We live in Pike Road, AL., on 5 acres and have 7 dogs, and horses as well. Our beautiful TX Blue Lacy has just gotten a positive reading for pythiosis. He has been at the vet since Tuesday, Oct. 26. He had been vomiting and would not eat, diarrhea, and very depressed/lethargic. We noticed this mostly on Sunday, but then he would eat a bit, and perk up, and we just thought it was a bug/virus. The vet’s first thought was an obstruction……anyway after ultrasound and GI barium tests……they felt like it was one of 3 things (obstruction,pythiosis, or telescoping of the intestines) Well, I got online and began reading about the pythiosis, and cried for 3 hours. I got as much info as possible and insisted on a blood test with Dr. Glass. We overnighted the blood serum, and found out yesterday the positive results. The vets already planned on doing exploratory surgery, and will still have to go in and remove the portion of the intestines where the barium was passing thru very slowly. We saw him on Thursday and he was so glad to see us. Surgery was suppose to be yesterday, Friday, but was put off until Monday, so they could try and give him some anti vomiting meds and pepto bismol type med. Also, they were giving him some liquid nutrition by syringe to see if he could tolerate that. We plan to have the surgery to remove/repair the intestine so he can pass food and eat again. We will begin the immunotherapy asap after surgery and hope & pray for good results. Luke’s weight is still good, and I am praying that he will respond to the vaccine. Like all of you, I had never heard of this before. We are devastated at this diagnosis, but are doing everything that we can to try and save Luke. I am not sure how long we are into this disease and how much damage is done. Please pray for us! I hope and pray we can be a success story so that others might have some hope, but no matter what, we are spreading the word about this terrible pythiosis.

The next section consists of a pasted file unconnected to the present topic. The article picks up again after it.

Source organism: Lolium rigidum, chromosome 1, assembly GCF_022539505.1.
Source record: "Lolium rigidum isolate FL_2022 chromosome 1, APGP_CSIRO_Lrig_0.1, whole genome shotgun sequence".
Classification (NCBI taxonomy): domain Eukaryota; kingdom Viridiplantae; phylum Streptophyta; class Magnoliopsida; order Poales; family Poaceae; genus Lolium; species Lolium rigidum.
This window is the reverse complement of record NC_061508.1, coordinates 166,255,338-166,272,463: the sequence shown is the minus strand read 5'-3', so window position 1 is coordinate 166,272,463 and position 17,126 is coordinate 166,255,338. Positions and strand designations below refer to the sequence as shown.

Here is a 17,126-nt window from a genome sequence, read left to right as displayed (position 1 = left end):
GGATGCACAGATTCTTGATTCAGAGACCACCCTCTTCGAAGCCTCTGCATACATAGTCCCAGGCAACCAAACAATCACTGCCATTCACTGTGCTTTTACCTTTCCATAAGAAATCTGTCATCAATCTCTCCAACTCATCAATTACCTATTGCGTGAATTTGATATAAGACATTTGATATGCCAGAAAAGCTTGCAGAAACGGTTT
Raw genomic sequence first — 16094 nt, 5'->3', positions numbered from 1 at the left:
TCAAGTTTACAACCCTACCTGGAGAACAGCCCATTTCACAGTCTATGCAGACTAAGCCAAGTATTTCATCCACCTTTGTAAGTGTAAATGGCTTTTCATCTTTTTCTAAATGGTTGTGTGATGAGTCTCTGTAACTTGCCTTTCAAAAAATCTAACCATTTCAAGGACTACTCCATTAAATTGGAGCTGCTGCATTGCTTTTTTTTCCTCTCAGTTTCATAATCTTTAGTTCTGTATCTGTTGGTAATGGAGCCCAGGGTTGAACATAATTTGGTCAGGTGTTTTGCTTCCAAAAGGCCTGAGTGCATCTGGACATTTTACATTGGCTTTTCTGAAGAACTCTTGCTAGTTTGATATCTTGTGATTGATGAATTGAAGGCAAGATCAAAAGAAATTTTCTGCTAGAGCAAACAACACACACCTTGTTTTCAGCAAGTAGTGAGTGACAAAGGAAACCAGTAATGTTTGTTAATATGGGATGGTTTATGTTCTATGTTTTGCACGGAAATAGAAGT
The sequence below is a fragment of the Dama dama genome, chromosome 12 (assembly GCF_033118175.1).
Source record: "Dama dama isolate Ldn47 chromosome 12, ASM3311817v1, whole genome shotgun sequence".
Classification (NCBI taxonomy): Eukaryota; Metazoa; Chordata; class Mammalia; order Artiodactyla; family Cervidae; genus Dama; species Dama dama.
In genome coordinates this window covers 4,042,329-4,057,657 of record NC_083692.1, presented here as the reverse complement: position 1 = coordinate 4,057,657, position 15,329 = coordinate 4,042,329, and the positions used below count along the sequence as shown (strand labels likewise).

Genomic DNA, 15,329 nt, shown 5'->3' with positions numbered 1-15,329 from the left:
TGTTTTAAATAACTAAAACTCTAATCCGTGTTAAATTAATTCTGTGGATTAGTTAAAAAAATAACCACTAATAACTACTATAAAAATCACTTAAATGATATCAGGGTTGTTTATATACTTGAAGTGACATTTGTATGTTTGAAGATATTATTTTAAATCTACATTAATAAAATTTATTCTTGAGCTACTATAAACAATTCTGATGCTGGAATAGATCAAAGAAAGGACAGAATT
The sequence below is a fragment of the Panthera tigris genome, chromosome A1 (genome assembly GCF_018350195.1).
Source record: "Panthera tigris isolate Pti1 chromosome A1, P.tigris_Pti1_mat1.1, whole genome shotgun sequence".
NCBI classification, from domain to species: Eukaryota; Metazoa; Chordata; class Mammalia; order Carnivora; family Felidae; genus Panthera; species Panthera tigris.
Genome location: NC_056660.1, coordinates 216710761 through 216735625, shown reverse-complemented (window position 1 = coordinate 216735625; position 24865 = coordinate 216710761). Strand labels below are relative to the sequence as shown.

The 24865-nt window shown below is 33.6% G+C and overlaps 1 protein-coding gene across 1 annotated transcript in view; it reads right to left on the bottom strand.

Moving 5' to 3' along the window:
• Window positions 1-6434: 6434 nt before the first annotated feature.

8. Michelle Yates